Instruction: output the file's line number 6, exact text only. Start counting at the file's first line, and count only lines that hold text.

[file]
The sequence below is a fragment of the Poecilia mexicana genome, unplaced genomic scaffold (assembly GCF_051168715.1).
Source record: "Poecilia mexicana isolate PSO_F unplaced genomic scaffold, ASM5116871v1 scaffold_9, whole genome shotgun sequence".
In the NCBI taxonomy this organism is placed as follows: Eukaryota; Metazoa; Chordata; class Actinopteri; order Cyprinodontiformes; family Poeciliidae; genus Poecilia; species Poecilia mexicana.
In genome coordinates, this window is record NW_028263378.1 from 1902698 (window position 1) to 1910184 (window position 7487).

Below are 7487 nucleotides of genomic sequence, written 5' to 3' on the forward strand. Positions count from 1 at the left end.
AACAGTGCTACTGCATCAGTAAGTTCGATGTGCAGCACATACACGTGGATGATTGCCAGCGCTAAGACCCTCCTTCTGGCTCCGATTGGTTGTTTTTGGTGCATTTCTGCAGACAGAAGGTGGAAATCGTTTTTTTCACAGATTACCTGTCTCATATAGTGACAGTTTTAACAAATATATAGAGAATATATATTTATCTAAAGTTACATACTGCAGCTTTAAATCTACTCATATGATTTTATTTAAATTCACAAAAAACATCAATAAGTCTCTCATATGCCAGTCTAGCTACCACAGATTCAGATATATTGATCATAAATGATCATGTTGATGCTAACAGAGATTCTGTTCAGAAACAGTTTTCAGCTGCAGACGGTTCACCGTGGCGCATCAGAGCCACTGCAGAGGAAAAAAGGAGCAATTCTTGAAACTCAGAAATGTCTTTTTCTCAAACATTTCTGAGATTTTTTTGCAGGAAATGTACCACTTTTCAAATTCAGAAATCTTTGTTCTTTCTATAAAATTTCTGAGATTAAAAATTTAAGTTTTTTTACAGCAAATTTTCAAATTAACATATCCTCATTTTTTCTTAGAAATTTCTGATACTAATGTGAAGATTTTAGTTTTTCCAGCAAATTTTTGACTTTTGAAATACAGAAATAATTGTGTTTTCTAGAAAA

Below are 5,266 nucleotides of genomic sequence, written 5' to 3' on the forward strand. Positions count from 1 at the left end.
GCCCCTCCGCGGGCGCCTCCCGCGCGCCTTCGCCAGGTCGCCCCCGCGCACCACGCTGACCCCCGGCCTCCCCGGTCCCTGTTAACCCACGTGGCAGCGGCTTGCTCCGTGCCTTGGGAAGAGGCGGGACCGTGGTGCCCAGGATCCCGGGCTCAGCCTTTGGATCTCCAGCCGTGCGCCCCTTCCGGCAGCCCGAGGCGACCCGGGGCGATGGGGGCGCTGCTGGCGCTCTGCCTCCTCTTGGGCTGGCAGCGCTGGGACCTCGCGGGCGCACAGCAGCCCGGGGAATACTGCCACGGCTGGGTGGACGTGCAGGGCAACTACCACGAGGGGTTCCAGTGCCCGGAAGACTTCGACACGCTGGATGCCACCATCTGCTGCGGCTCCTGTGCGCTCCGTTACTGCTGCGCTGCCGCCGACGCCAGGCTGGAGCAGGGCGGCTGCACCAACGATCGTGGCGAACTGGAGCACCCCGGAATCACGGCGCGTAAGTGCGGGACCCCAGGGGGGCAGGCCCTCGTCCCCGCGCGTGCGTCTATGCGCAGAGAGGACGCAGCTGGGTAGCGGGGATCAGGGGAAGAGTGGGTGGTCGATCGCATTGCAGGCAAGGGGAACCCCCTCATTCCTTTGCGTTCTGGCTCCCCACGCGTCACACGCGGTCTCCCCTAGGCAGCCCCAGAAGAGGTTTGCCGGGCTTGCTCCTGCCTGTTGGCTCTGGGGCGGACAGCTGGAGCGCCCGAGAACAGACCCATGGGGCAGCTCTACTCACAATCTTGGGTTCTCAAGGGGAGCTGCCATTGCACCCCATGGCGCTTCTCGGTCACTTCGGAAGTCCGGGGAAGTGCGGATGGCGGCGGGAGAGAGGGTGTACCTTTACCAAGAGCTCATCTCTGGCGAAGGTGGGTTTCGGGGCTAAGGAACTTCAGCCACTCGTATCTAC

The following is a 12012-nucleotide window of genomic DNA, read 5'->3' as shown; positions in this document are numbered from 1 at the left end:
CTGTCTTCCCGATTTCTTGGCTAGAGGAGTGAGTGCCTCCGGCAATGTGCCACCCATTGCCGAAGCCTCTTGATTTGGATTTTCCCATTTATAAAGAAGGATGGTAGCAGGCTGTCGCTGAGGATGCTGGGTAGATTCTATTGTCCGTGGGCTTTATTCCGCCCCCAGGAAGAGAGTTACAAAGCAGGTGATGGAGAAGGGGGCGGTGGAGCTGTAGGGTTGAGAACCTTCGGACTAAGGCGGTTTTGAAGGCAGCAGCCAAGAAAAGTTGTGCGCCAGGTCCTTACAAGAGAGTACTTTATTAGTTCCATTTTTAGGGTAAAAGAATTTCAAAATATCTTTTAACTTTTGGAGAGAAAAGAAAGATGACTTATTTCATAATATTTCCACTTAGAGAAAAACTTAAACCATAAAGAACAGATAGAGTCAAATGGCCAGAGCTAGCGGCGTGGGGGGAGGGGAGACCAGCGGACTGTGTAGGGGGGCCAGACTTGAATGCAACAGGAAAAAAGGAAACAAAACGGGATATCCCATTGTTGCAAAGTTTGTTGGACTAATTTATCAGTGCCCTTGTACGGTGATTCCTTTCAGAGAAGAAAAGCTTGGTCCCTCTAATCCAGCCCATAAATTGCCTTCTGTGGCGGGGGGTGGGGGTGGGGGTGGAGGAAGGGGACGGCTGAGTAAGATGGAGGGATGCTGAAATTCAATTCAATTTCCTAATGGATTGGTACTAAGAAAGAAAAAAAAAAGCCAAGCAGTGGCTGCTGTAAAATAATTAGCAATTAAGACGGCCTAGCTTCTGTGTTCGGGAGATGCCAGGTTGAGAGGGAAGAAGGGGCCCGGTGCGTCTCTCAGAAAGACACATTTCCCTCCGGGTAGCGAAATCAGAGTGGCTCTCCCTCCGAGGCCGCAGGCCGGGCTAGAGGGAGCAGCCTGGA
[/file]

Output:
AACAGTGCTACTGCATCAGTAAGTTCGATGTGCAGCACATACACGTGGATGATTGCCAGCGCTAAGACCCTCCTTCTGGCTCCGATTGGTTGTTTTTGGTGCATTTCTGCAGACAGAAGGTGGAAATCGTTTTTTTCACAGATTACCTGTCTCATATAGTGACAGTTTTAACAAATATATAGAGAATATATATTTATCTAAAGTTACATACTGCAGCTTTAAATCTACTCATATGATTTTATTTAAATTCACAAAAAACATCAATAAGTCTCTCATATGCCAGTCTAGCTACCACAGATTCAGATATATTGATCATAAATGATCATGTTGATGCTAACAGAGATTCTGTTCAGAAACAGTTTTCAGCTGCAGACGGTTCACCGTGGCGCATCAGAGCCACTGCAGAGGAAAAAAGGAGCAATTCTTGAAACTCAGAAATGTCTTTTTCTCAAACATTTCTGAGATTTTTTTGCAGGAAATGTACCACTTTTCAAATTCAGAAATCTTTGTTCTTTCTATAAAATTTCTGAGATTAAAAATTTAAGTTTTTTTACAGCAAATTTTCAAATTAACATATCCTCATTTTTTCTTAGAAATTTCTGATACTAATGTGAAGATTTTAGTTTTTCCAGCAAATTTTTGACTTTTGAAATACAGAAATAATTGTGTTTTCTAGAAAA